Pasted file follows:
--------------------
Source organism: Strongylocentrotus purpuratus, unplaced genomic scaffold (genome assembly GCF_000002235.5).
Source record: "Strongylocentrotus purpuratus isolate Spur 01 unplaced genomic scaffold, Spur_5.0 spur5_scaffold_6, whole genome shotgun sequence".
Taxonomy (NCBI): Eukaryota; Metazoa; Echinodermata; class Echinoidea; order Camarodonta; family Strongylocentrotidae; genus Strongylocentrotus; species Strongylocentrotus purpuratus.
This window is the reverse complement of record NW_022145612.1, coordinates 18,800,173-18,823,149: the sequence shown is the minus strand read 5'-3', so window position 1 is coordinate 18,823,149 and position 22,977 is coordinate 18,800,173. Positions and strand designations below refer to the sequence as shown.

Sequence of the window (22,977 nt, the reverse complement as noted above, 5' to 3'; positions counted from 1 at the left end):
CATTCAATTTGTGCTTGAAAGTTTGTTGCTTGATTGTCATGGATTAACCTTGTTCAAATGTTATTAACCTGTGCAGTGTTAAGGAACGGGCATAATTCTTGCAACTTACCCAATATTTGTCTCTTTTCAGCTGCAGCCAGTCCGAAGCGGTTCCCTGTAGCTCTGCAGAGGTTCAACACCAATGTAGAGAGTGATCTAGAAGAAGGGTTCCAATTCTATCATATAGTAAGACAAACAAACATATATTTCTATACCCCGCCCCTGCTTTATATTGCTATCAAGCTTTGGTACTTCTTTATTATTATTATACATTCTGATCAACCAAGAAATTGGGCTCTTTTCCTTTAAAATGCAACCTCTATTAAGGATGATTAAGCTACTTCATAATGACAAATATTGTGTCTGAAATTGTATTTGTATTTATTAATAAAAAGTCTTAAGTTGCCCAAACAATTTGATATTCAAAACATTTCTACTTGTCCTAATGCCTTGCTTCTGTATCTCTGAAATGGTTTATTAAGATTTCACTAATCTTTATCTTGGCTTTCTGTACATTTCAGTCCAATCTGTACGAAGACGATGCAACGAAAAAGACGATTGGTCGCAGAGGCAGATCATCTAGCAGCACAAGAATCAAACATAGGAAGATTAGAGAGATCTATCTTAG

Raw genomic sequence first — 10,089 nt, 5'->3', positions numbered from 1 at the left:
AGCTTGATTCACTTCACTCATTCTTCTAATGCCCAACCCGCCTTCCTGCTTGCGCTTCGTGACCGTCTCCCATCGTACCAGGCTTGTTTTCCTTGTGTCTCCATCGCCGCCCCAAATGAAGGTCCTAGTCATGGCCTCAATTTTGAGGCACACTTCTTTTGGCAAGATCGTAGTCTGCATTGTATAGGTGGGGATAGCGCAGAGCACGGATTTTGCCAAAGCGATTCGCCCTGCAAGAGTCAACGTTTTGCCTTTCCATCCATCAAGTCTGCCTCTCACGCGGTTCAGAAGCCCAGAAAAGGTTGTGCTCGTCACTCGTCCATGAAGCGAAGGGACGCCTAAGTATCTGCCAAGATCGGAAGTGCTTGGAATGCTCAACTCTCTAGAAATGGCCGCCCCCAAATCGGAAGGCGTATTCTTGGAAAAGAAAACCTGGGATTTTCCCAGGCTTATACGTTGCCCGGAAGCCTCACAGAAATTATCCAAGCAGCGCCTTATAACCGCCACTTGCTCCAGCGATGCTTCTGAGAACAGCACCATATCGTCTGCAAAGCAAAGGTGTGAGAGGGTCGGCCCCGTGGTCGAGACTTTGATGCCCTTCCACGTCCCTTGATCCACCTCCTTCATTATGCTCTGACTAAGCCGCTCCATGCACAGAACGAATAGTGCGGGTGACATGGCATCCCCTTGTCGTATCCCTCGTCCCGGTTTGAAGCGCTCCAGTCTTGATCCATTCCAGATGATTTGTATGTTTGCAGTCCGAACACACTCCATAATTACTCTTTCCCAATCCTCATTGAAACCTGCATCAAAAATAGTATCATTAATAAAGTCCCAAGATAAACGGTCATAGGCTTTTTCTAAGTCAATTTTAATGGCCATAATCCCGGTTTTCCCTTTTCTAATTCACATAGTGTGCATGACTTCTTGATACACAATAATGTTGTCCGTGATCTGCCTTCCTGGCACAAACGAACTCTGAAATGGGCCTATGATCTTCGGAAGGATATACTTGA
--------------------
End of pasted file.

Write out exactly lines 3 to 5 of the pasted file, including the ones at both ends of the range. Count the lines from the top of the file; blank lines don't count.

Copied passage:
Taxonomy (NCBI): Eukaryota; Metazoa; Echinodermata; class Echinoidea; order Camarodonta; family Strongylocentrotidae; genus Strongylocentrotus; species Strongylocentrotus purpuratus.
This window is the reverse complement of record NW_022145612.1, coordinates 18,800,173-18,823,149: the sequence shown is the minus strand read 5'-3', so window position 1 is coordinate 18,823,149 and position 22,977 is coordinate 18,800,173. Positions and strand designations below refer to the sequence as shown.

Sequence of the window (22,977 nt, the reverse complement as noted above, 5' to 3'; positions counted from 1 at the left end):